Shauna did not bother stopping at Reception and Reception knew better than to try to stop her. She pulled open the door and greeted me with the words "Lunch. Now."

"I told you. I'm going to be busy."

"Put on a coat," she said. "It's cold out."

"Look, I'm fine. The anniversary isn't until tomorrow anyway."

"You're buying."

I hesitated and she knew she had me.

"Come on, Beck, it'll be fun. Like in college. Remember how we used to go out and scope hot babes together?"

"I never scoped hot babes."

"Oh, right, that was me. Go get your coat."

On the way back to my office, one of the mothers gave me a big smile and pulled me aside. "She's even more beautiful in person," she whispered.

"Eh," I said.

"Are you and she . . ." The mother made a together motion with her hands.

"No, she's already involved with someone," I said.

"Really? Who?"

"My sister."

We ate at a crummy Chinese restaurant with a Chinese waiter who spoke only Spanish. Shauna, dressed impeccably in a blue suit with a neckline that plunged like Black Monday, frowned. "Moo shu pork in a tortilla shell?"

"Be adventurous," I said.

We met our first day of college. Someone in the registrar's office had screwed up and thought her name was Shaun, and we thus ended up roommates. We were all set to report the mistake when we started chatting. She bought me a beer. I started to like her. A few hours later, we decided to give it a go because our real roommates might be assholes.

I went to Amherst College, an exclusive small-Ivy institution in western Massachusetts, and if there is a preppier place on the planet, I don't know it. Elizabeth, our high school valedictorian, chose Yale. We could have gone to the same college, but we discussed it and decided that this would be yet another excellent test for our relationship. Again, we were doing the mature thing. The result? We missed each other like mad. The separation deepened our commitment and gave our love a new distance-makes-the-heart-grow-fonder dimension.

Nauseating, I know.

Between bites, Shauna asked, "Can you baby-sit Mark tonight?"

Mark was my five-year-old nephew. Sometime during our senior year, Shauna started dating my older sister, Linda. They had a commitment ceremony seven years ago. Mark was the by-product of, well, their love, with a little help from artificial insemination. Linda carried him to term and Shauna adopted him. Being somewhat old-fashioned, they wanted their son to have a male role model in his life. Enter me.

Next to what I see at work, we're talking Ozzie and Harriet.

"No prob," I said. "I want to see the new Disney film anyway."

"The new Disney chick is a babe and a half," Shauna said. "Their hottest since Pocahontas."

"Good to know," I said. "So where are you and Linda going?"

"Beats the hell out of me. Now that lesbians are chic, our social calendar is ridiculous. I almost long for the days when we hid in closets."

I ordered a beer. Probably shouldn't have, but one wouldn't hurt.

Shauna ordered one too. "So you broke up with what's-her-name," she said.

"Brandy."

"Right. Nice name, by the way. She have a sister named Whiskey?"

"We only went out twice."

"Good. She was a skinny witch. Besides, I got someone perfect for you."

"No, thanks," I said.

"She's got a killer bod."

"Don't set me up, Shauna. Please."

"Why not?"

"Remember the last time you set me up?"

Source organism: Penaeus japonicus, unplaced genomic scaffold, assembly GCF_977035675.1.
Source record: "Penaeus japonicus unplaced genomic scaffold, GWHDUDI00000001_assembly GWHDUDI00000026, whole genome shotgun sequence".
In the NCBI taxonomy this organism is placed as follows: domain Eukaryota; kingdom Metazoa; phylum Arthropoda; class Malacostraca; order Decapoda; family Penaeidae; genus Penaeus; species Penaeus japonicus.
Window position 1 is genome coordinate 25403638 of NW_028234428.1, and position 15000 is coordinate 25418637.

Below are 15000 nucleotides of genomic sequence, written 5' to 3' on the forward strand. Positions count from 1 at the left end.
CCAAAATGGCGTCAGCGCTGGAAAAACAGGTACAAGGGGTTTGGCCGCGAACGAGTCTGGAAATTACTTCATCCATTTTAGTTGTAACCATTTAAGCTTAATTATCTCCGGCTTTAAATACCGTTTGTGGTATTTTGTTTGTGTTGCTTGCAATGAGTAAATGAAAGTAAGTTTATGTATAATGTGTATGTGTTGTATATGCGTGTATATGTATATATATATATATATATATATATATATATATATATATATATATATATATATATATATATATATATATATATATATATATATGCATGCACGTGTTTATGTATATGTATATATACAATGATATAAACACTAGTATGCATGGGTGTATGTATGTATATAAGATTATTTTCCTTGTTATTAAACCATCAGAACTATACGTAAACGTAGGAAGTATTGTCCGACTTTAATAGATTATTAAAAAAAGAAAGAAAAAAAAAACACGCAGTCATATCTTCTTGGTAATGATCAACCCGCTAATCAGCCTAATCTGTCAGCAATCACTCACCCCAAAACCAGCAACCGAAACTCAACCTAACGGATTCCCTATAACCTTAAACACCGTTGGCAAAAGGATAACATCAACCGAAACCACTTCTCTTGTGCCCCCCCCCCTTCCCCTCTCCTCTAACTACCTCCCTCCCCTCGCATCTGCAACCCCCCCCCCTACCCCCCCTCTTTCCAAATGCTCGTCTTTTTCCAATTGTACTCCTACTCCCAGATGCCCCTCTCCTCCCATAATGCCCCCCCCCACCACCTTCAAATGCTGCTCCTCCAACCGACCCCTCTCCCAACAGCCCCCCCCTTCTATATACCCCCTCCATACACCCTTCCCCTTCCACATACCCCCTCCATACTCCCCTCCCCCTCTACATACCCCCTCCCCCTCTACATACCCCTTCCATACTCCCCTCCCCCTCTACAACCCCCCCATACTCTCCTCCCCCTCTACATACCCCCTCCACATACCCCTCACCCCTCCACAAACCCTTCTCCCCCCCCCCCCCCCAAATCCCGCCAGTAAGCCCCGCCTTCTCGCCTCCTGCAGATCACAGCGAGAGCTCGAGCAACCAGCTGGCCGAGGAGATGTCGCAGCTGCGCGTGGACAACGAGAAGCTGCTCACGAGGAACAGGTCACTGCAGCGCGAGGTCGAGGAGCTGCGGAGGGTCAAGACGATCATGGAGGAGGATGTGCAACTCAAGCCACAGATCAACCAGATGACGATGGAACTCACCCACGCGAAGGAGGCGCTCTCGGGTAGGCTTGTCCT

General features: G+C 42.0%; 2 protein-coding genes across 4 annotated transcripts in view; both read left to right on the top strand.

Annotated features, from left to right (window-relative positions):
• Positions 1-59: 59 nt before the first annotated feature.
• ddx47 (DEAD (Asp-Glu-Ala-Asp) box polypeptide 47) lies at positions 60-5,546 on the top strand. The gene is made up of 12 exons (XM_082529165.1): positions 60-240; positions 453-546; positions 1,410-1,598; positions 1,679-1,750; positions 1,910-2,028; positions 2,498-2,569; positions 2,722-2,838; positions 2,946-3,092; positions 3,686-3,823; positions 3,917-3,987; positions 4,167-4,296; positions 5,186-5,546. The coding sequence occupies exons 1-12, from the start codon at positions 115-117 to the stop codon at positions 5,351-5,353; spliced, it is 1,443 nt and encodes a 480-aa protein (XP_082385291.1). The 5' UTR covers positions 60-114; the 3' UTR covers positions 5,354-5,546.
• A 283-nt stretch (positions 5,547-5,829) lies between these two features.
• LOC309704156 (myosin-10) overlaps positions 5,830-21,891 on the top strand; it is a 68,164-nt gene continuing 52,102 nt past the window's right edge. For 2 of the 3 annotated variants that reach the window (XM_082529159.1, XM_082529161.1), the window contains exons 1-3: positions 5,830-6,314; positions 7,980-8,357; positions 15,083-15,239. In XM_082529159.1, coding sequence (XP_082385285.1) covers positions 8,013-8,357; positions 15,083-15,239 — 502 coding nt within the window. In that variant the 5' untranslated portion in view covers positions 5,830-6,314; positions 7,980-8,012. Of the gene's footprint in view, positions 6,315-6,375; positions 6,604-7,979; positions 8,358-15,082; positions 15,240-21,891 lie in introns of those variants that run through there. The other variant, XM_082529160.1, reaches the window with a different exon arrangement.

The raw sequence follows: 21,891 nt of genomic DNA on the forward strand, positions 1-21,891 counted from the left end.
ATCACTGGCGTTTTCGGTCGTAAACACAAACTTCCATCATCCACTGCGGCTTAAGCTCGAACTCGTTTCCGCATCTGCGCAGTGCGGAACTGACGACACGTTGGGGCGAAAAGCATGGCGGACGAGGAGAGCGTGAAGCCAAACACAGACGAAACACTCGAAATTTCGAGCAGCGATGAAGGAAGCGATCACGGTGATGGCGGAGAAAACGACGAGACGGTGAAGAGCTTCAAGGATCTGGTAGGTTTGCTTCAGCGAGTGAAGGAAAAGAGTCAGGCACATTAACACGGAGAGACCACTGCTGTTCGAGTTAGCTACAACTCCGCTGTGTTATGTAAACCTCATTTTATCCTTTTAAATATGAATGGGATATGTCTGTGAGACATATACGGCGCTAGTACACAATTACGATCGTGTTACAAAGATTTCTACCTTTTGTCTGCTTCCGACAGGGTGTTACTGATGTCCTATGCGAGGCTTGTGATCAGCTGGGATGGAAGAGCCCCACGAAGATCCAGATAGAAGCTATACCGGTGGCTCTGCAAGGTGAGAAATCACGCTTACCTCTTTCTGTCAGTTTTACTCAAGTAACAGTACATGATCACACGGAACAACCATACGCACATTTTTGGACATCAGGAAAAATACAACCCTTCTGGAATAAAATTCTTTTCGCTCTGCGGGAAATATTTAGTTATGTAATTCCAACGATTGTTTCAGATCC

"With Cassandra."

"Right."

"So what was wrong with her?"

"For one thing, she was a lesbian."

"Christ, Beck, you're such a bigot."

Her cell phone rang. She leaned back and answered it, but her eyes never left my face. She barked something and flipped the mouthpiece up. "I have to go," she said.

I signaled for the check.

"You're coming over tomorrow night," she pronounced.

I feigned a gasp. "The lesbians have no plans?"

"I don't. Your sister does. She's going stag to the big Brandon Scope formal."

"You're not going with her?"

"Nah."

"Why not?"

"We don't want to leave Mark without us two nights in a row. Linda has to go. She's running the trust now. Me, I'm taking the night off. So come over tomorrow night, okay? I'll order in, we'll watch videos with Mark."

Tomorrow was the anniversary. Had Elizabeth lived, we'd be scratching our twenty-first line in that tree. Strange as this might sound, tomorrow would not be a particularly hard day for me. For anniversaries or holidays or Elizabeth's birthday, I get so geared up that I usually handle them with no problems. It's the "regular" days that are hard. When I flip with the remote and stumble across a classic episode of The Mary Tyler Moore Show or Cheers. When I walk through a bookstore and see a new title by Alice Hoffman or Anne Tyler. When I listen to the O'Jays or the Four Tops or Nina Simone. Regular stuff.

"I told Elizabeth's mother I'd stop by," I said.

"Ah, Beck . . ." She was about to argue but caught herself. "How about after?"

"Sure," I said.

Shauna grabbed my arm. "You're disappearing again, Beck."

I didn't reply.

"I love you, you know. I mean, if you had any sort of sexual appeal whatsoever, I probably would have gone for you instead of your sister."

"I'm flattered," I said. "Really."

"Don't shut me out. If you shut me out, you shut everyone out. Talk to me, okay?"

"Okay," I said. But I can't.

I almost erased the email.

I get so much junk email, spam, bulk emails, you know the drill, I've become quite handy with the delete button. I read the sender's address first. If it's someone I know or from the hospital, fine. If not, I enthusiastically click the delete button.

I sat at my desk and checked the afternoon schedule. Chock-full, which was no surprise. I spun around in my chair and readied my delete finger. One email only. The one that made Homer shriek before. I did the quick scan, and my eyes got snagged on the first two letters of the subject.